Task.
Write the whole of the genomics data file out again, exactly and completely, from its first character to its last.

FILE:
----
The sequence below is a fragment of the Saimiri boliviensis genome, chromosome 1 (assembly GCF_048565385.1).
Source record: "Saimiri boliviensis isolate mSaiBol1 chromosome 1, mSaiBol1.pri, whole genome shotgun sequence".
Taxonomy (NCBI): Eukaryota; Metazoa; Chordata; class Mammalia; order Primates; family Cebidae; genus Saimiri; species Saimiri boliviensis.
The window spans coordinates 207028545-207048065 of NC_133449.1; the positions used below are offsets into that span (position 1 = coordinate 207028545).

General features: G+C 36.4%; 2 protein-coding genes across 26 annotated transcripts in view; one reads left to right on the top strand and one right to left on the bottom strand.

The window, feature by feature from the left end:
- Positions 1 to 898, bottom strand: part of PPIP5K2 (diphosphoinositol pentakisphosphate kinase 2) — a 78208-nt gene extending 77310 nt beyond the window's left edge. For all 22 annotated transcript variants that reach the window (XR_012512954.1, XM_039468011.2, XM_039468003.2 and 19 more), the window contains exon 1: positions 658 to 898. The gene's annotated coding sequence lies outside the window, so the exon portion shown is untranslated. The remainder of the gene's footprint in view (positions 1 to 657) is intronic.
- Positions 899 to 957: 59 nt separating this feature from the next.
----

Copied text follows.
The sequence below is a fragment of the Saimiri boliviensis genome, chromosome 1 (assembly GCF_048565385.1).
Source record: "Saimiri boliviensis isolate mSaiBol1 chromosome 1, mSaiBol1.pri, whole genome shotgun sequence".
Taxonomy (NCBI): Eukaryota; Metazoa; Chordata; class Mammalia; order Primates; family Cebidae; genus Saimiri; species Saimiri boliviensis.
The window spans coordinates 207028545-207048065 of NC_133449.1; the positions used below are offsets into that span (position 1 = coordinate 207028545).

General features: G+C 36.4%; 2 protein-coding genes across 26 annotated transcripts in view; one reads left to right on the top strand and one right to left on the bottom strand.

The window, feature by feature from the left end:
- Positions 1 to 898, bottom strand: part of PPIP5K2 (diphosphoinositol pentakisphosphate kinase 2) — a 78208-nt gene extending 77310 nt beyond the window's left edge. For all 22 annotated transcript variants that reach the window (XR_012512954.1, XM_039468011.2, XM_039468003.2 and 19 more), the window contains exon 1: positions 658 to 898. The gene's annotated coding sequence lies outside the window, so the exon portion shown is untranslated. The remainder of the gene's footprint in view (positions 1 to 657) is intronic.
- Positions 899 to 957: 59 nt separating this feature from the next.